You can take a fair guess about where I tend to eat from the title of this site. Not that I object to eating outside of York but It’s hard enough trying to get round the best of York’s offering (the majority on my own pocket too) without casting the net further afield too often. An offer to head past Selby and check out the Peppered Pig was happily accepted though.
I’ve got to confess that before receiving that invite I’d not heard of the Peppered Pig, perhaps partly because of it being out of my usual stomping ground, but it’s easy to find just outside of Snaith, and an unpretentious, welcoming spot.
Opened a few years back by a husband and wife team recalibrating their life in the light of new parenthood, the business was initially a nursery but expanded to include the restaurant via a seemingly eccentric thought process that I wholeheartedly approve of. The in-house delicatessen makes more obvious sense.
To avoid having to think too carefully about the choices on the menu, my companion and I ordered the five-course tasting menu. We discussed with the manager any particular likes or dislikes to cater for and clarified that neither of us had any allergies to work around; a two-sided and honest chat rather than, as can happen, a cursory attempt not to poison you on the premises.
Our desire to try as much as possible from the menu meant that (with our consent) we ended up with different dishes for each course other than the amuse-bouche of spiced parsnip soup. I’ve said before that my tolerance of heat is, well, pathetic but my dining partner confirmed it well within the range of normal people’s tolerance. Indeed, by the time I’d enjoyed it, my palate had adjusted fine. Perhaps a touch of cream to thicken it up but a good start.
I’d generally dismiss a starter featuring pasta as too heavy, but acceding to the chef’s suggestions worked out just fine. Tortiglioni presented tubes of penne in a tomato sauce with local rare breed chorizo, cherry tomatoes and shavings of parmesan. Juicy tomatoes and subtle chorizo made things work very well while we agreed that the other starter presented was the one we’d both return to.
Pigeon breast with poached figs and goats cheese was superb. The meat presented well against the texture of the walnuts and the slight sharpness of goats cheese – a simple dish executed very well.
The next round was the remainder of dishes available as starters on the standard menu: chicken escalope and smoked haddock Florentine. Chicken escalope is another dish that sounds in danger of being overwhelming as a starter but, in the event, was lighter than one might have feared. Tender chicken that retained moisture well was paired with smears of pesto and a fresh tomato salsa to turn up an, perhaps unfairly, unexpected treat.
We both agreed that one of the stars of the evening was the haddock Florentine. So often it takes simple things that are well-realised to raise a dish, and the perfectly poached egg topping the smoked fish and saffron risotto did exactly that. Sweet risotto and spinach finished things off to make an exceptionally well-rounded course. It’s worth noting that my companion, who occasionally chefs for money, loved the egg despite a general aversion to them.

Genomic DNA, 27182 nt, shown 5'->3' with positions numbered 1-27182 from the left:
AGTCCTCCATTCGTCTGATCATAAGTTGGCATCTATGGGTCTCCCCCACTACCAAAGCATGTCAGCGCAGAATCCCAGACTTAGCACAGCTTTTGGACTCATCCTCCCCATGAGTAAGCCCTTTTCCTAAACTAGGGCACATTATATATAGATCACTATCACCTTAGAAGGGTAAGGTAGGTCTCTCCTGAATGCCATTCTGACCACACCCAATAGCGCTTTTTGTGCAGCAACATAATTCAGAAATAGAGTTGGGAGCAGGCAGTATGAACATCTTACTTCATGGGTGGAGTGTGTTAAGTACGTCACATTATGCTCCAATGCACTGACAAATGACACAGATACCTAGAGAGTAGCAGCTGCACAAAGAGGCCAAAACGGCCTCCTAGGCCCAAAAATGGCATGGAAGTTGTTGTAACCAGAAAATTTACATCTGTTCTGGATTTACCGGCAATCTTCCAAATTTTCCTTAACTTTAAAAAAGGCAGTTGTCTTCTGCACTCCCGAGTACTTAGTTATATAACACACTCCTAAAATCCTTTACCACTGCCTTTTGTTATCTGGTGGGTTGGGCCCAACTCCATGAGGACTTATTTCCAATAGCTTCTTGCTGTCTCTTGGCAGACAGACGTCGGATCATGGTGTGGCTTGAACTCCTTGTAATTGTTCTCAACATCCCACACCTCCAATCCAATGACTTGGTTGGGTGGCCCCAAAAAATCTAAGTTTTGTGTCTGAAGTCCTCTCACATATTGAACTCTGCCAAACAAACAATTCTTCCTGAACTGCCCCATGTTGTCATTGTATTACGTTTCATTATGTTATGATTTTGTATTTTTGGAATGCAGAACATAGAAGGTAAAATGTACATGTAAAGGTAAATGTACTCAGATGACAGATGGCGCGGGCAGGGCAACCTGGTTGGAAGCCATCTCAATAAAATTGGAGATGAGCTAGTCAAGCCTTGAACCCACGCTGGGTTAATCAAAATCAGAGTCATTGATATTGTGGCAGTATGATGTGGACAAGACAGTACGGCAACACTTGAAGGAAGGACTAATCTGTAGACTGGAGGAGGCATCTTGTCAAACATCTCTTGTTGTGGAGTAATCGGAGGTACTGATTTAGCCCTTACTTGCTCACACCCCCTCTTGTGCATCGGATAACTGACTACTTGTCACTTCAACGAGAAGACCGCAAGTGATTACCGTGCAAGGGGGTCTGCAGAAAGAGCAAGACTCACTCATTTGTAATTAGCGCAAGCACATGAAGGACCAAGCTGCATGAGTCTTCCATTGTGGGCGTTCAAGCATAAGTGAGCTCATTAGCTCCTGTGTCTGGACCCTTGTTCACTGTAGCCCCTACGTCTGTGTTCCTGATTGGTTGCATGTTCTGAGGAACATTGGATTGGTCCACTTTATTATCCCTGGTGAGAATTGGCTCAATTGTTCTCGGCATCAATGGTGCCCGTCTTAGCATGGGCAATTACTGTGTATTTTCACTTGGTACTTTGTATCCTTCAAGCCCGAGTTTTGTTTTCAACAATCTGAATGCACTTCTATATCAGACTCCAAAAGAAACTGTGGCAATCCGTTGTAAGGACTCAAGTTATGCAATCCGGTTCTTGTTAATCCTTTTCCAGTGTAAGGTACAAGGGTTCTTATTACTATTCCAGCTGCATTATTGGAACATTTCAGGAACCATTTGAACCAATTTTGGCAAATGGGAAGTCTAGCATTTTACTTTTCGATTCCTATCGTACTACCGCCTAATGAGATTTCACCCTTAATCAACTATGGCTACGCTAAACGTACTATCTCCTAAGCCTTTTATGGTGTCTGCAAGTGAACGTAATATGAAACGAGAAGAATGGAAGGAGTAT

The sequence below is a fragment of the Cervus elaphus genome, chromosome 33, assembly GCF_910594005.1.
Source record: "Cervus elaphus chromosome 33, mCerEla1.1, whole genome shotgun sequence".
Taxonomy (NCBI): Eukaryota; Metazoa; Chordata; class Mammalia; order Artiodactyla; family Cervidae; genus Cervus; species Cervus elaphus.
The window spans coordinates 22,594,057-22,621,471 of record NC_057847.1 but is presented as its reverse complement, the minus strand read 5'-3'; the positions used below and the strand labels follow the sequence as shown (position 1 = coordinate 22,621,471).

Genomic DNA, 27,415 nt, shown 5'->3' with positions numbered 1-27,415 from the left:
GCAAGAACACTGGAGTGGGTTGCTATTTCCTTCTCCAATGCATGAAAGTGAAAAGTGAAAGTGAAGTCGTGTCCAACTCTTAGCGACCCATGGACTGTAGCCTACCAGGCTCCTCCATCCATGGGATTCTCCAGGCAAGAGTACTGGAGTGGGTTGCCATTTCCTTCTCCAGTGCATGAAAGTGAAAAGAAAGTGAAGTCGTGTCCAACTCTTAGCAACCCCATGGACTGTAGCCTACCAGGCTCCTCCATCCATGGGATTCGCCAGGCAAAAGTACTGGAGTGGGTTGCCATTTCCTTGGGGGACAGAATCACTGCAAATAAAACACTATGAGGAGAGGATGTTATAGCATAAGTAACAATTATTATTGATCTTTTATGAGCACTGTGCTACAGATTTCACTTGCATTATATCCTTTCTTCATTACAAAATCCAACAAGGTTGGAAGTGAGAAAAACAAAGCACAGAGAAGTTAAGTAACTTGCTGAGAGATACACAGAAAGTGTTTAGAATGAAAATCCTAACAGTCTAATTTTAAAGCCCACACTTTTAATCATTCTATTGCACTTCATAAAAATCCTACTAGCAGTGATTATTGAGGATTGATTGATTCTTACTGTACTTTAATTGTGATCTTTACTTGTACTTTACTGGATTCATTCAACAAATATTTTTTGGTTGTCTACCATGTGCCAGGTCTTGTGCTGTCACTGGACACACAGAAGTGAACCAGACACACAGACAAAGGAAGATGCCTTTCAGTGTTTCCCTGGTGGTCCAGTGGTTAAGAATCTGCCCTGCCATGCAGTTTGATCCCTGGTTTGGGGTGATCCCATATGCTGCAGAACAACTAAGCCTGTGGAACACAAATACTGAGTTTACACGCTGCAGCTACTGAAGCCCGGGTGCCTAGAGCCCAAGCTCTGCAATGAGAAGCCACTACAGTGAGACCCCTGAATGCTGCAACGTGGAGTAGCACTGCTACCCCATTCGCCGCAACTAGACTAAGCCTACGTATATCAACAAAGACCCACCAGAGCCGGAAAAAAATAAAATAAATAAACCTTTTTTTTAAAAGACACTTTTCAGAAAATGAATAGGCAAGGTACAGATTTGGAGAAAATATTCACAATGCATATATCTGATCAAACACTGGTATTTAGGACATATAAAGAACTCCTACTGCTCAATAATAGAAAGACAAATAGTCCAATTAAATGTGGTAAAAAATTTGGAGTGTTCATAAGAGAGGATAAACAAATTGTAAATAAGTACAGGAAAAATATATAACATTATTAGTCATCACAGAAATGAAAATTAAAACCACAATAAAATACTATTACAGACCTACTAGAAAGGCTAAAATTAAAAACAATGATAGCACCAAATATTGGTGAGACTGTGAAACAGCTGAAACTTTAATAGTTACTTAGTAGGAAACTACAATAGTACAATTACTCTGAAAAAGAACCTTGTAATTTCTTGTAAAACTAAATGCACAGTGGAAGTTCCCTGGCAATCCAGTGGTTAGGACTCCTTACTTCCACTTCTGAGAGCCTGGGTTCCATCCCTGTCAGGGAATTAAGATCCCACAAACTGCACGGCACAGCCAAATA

Next up, we moved through the main course options, starting with belly pork that was paired with swede mash, dates, apricots and black pudding. The meat was exactly as tender as one hopes from belly pork, perhaps a touch more bite to the crackling would have improved things even further but the strongly seasoned swede mash and sweet sauce brought things to life very well.
Manfully working our way through the courses, we got stuck into the fish pie. Swirls of beautifully creamy mash surrounded a chunk of tender, flaking white fish and a pleasingly meaty prawn under a well-judged sauce and peas. The tenderness of the fish speaks volumes of the chef’s skill.
With only two more mains to sample, the evening was heading to a conclusion. We’d agreed to skip desserts and cheese so, as with every good meal, looked forward to finishing on a high note. which is exactly what happened.
Pheasant breast with bread sauce and raisin was excellent in itself but we both agreed the dish was lifted by the accompanying parsnip puree croquette. Impressively smooth after the pleasing crunch of the initial bite and lent a salty bite by the shard of paper thin crisped bacon.
Last up was an exclamation mark in the form of a mini rack of lamb on a bed of red cabbage. Served as pink as good quality meat deserves to be and with a crust of nicely crisped fat, this was everything I’d hoped. On occasion braised red cabbage can be rather sharply vinegary but there was no sign of this, just sweetness to complement that lamb. The accompanying shepherds pie was extremely good, but felt slightly unnecessary to me. Formed of rich meat and smooth potato, you’d be happy to receive that as the foundation of a main course, but I felt it was a slightly heavy accompaniment.
All in, this was £33 a head plus another £10 for two good glasses of garnacha, good value that I’d have been happy to pay myself. I was particularly impressed with the relatively unusual sweet flavours used in the main dishes that perhaps represented a middle eastern influence. I was sorry not to have had a chance to try the desserts.
It’s pretty seldom that I’m tempted to venture out in the car for a meal, but I’d be inclined to make a return visit….I owe myself a good Sunday lunch out after all.
Disclaimer: I was asked to review the Peppered Pig and, as such, didn’t pay for the meal. No conditions were requested of me.